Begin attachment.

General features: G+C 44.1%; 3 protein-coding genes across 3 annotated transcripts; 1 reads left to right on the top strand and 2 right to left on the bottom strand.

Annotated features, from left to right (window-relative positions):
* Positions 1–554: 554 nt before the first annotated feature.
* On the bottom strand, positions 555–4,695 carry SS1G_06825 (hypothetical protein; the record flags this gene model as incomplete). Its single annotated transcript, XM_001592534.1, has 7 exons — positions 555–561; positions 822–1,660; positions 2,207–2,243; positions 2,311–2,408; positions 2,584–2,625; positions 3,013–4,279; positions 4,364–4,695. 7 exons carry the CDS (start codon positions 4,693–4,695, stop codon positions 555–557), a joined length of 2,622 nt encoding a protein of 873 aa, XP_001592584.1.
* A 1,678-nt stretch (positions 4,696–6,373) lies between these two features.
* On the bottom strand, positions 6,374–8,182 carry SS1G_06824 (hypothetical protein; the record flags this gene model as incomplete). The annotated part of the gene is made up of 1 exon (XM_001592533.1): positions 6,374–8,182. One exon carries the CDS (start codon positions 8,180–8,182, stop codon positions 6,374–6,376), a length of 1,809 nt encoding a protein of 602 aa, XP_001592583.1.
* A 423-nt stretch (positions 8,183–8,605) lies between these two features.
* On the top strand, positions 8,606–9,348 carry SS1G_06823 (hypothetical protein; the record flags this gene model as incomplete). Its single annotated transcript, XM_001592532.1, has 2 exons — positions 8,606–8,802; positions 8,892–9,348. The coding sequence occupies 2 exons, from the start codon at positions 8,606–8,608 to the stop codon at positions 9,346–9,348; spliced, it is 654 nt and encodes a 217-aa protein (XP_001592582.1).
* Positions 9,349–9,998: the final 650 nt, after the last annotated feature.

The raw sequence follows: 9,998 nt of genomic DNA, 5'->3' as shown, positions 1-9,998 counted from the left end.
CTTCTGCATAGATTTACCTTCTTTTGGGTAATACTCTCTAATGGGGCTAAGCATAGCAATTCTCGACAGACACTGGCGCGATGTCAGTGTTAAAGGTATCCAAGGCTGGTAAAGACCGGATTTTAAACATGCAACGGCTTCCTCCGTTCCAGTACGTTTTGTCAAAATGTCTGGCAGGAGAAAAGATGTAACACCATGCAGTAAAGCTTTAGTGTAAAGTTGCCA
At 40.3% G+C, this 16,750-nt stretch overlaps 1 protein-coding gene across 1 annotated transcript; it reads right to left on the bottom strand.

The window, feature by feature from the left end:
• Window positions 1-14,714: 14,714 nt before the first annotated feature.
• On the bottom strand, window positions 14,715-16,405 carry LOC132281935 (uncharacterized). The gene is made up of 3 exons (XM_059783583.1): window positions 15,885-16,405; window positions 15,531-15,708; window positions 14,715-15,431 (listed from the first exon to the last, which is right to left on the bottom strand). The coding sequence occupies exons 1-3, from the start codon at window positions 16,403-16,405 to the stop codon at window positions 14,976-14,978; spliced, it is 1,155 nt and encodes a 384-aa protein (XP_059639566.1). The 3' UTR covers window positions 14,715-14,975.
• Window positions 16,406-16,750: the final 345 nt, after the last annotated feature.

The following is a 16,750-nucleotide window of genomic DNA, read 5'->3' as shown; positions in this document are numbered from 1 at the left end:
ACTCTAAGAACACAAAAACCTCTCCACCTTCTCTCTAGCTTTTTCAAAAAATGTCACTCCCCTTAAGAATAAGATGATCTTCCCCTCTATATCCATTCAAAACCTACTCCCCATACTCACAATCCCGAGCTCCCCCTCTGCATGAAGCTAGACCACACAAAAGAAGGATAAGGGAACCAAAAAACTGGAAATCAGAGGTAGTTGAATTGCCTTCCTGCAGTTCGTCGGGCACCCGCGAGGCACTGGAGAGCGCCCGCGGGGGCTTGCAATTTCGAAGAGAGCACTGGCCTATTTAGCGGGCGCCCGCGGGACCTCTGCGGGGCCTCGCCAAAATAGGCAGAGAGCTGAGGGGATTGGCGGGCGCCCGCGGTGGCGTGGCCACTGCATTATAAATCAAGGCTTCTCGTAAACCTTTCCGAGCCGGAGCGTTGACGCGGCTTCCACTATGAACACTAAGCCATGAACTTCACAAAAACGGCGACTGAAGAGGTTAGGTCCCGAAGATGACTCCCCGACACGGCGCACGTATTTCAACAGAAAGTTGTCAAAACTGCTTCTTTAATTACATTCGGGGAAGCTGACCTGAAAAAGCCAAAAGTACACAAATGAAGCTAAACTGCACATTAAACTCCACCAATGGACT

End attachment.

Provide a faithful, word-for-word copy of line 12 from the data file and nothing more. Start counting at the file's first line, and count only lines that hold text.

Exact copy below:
At 40.3% G+C, this 16,750-nt stretch overlaps 1 protein-coding gene across 1 annotated transcript; it reads right to left on the bottom strand.